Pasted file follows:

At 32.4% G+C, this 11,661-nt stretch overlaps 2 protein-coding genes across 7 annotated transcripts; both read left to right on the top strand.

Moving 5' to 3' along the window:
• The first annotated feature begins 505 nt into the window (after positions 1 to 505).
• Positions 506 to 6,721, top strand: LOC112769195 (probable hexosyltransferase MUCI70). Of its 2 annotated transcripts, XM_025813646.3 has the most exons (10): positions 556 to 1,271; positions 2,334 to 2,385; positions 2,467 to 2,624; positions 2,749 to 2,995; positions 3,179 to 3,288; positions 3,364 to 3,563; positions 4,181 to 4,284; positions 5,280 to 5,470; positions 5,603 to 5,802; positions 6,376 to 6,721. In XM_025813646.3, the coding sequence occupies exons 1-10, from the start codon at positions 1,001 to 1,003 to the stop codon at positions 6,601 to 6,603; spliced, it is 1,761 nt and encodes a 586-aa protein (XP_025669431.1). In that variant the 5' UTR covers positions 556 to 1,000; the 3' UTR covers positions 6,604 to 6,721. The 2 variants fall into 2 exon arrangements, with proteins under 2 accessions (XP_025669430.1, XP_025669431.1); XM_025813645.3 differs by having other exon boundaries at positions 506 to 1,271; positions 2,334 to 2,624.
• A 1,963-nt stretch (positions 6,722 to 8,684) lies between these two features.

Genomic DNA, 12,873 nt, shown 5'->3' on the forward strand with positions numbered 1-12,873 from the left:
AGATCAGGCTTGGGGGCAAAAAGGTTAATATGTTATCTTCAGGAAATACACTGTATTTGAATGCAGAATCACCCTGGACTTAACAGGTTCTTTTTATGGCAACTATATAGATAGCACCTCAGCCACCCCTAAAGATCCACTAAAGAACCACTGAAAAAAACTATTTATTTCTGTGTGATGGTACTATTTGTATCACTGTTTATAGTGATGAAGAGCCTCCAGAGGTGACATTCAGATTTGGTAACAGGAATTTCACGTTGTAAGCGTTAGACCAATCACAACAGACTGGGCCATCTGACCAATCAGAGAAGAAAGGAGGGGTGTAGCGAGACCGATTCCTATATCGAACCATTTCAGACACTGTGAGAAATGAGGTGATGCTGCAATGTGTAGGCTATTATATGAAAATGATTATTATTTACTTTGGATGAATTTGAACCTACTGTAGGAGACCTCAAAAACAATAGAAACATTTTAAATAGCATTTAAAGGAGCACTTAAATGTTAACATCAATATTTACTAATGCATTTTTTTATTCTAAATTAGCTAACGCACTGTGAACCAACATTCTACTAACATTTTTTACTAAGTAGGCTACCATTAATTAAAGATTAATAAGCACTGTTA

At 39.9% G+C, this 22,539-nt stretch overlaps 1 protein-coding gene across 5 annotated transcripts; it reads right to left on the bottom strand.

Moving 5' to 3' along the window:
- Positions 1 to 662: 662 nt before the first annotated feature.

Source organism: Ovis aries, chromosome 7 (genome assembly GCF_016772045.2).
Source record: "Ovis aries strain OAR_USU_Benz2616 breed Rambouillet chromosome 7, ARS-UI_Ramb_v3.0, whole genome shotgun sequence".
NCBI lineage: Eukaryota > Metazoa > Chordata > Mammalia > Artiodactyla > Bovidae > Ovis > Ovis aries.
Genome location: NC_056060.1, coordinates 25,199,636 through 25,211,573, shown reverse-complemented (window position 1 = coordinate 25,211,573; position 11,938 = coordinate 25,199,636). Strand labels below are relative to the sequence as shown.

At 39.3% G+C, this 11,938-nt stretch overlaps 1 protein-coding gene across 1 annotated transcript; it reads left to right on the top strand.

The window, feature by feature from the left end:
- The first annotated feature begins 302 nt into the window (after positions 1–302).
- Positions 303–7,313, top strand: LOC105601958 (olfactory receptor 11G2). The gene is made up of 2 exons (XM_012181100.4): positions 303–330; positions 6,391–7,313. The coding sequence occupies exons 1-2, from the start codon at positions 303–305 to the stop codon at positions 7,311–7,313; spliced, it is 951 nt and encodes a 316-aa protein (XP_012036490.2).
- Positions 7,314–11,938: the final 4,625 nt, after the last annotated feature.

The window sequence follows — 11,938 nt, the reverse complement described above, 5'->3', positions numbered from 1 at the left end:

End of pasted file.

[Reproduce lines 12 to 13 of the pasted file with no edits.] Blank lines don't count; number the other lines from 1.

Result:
Source record: "Ovis aries strain OAR_USU_Benz2616 breed Rambouillet chromosome 7, ARS-UI_Ramb_v3.0, whole genome shotgun sequence".
NCBI lineage: Eukaryota > Metazoa > Chordata > Mammalia > Artiodactyla > Bovidae > Ovis > Ovis aries.